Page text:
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The Flag Should Not Infringe on the First Amendment

By Gene C. Gerard  Posted by Rob Kall (about the submitter)       (Page 1 of 1 pages)     Permalink    (# of views)   No comments

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When the Senate returns from its summer break next month it will consider a constitutional amendment to ban desecrating the flag. In June the House of Representatives, in a vote of 286 to 130, passed a resolution that would create a new amendment to the Constitution allowing, "The Congress shall have the power to prohibit the physical desecration of the flag of the United States. "

Efforts to protect the flag, at the expense of the First Amendment right to free speech and expression, have been a common occurrence during wartime. In the Civil War, when Union military commanders took control of Confederate areas they would prohibit the desecration of the flag. In 1862 New Orleans became the first Confederate city to be occupied by Union forces. General Benjamin Butler was commander of the Union army for southern Louisiana. He issued an order that no flag other than the national flag could be displayed, and that "the American [flag] be treated with the utmost deference and respect by all persons, under pain of severe punishment. "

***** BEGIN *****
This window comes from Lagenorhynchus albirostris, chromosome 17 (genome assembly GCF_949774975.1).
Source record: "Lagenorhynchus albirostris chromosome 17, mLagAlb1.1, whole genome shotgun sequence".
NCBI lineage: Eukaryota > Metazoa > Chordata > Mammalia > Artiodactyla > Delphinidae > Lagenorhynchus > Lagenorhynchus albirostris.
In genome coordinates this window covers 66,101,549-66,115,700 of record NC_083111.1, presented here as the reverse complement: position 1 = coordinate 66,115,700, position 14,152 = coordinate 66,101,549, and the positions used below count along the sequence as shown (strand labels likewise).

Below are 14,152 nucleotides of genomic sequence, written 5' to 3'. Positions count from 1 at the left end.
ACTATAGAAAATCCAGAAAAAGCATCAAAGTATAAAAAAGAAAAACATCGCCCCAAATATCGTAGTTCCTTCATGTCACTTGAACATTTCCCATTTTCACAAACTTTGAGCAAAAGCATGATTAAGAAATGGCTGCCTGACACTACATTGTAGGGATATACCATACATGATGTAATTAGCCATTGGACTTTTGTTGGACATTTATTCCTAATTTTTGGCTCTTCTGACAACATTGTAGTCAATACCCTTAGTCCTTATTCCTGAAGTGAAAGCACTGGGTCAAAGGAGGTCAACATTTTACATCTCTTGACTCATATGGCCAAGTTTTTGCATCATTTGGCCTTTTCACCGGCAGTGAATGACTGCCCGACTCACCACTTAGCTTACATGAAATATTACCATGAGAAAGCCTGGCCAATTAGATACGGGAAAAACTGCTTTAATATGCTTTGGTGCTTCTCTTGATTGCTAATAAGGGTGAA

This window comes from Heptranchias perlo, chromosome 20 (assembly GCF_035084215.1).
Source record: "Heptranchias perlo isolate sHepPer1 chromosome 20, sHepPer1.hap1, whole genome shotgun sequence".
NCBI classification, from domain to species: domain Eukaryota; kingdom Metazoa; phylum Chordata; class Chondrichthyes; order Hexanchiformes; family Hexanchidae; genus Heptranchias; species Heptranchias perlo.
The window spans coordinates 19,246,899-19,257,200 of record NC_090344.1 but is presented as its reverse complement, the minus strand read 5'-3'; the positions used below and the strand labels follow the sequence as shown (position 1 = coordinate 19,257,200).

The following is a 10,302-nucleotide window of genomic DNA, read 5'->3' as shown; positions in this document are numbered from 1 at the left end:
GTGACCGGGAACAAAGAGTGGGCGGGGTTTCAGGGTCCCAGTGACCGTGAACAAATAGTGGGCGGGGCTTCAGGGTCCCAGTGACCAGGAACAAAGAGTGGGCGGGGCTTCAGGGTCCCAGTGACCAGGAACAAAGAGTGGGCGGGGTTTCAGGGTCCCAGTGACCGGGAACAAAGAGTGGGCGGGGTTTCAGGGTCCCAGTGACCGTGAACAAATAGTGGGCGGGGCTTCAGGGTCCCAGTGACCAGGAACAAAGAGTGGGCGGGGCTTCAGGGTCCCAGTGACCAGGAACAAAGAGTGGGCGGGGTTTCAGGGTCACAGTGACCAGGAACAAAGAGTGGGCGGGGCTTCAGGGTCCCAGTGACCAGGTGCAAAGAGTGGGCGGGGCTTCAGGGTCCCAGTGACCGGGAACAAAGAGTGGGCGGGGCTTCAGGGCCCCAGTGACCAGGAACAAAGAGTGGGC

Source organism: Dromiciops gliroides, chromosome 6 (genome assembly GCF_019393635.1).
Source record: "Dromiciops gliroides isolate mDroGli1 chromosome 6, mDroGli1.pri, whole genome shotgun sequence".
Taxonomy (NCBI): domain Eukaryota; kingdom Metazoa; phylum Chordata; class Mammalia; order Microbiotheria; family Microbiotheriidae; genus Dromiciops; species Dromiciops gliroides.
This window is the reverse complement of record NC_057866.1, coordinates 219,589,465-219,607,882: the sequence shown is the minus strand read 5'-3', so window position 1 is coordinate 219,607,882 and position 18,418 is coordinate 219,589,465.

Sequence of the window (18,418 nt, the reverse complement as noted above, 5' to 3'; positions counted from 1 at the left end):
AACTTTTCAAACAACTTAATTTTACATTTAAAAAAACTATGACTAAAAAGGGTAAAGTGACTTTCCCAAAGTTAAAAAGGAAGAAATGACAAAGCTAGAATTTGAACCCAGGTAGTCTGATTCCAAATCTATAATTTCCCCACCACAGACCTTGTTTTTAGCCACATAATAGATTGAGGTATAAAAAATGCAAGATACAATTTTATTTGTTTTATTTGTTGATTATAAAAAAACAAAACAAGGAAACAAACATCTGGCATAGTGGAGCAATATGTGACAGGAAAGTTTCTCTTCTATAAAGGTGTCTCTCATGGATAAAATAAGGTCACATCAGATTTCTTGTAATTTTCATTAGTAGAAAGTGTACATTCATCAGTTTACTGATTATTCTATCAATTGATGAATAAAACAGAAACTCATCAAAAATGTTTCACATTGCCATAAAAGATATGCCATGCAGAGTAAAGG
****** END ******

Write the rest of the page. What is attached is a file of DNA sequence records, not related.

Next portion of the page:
William Mumford tested this order when he removed the flag atop the New Orleans branch of the U.S. Mint. He dragged the flag through the streets before tearing it into pieces and handing it out to his fellow Confederates. General Butler had him arrested and subsequently hanged for his act of desecration.

Congress violated the First Amendment while attempting to protect the flag during World War I. In 1917 Congress passed a law making it a misdemeanor to publicly desecrate the flag in the nation 's capital. A year later, Congress passed a law requiring the termination of any federal employee who "when the United States is at war an abusive or violent manner criticizes ...the flag of the United States. " Many state legislatures also passed flag desecration laws.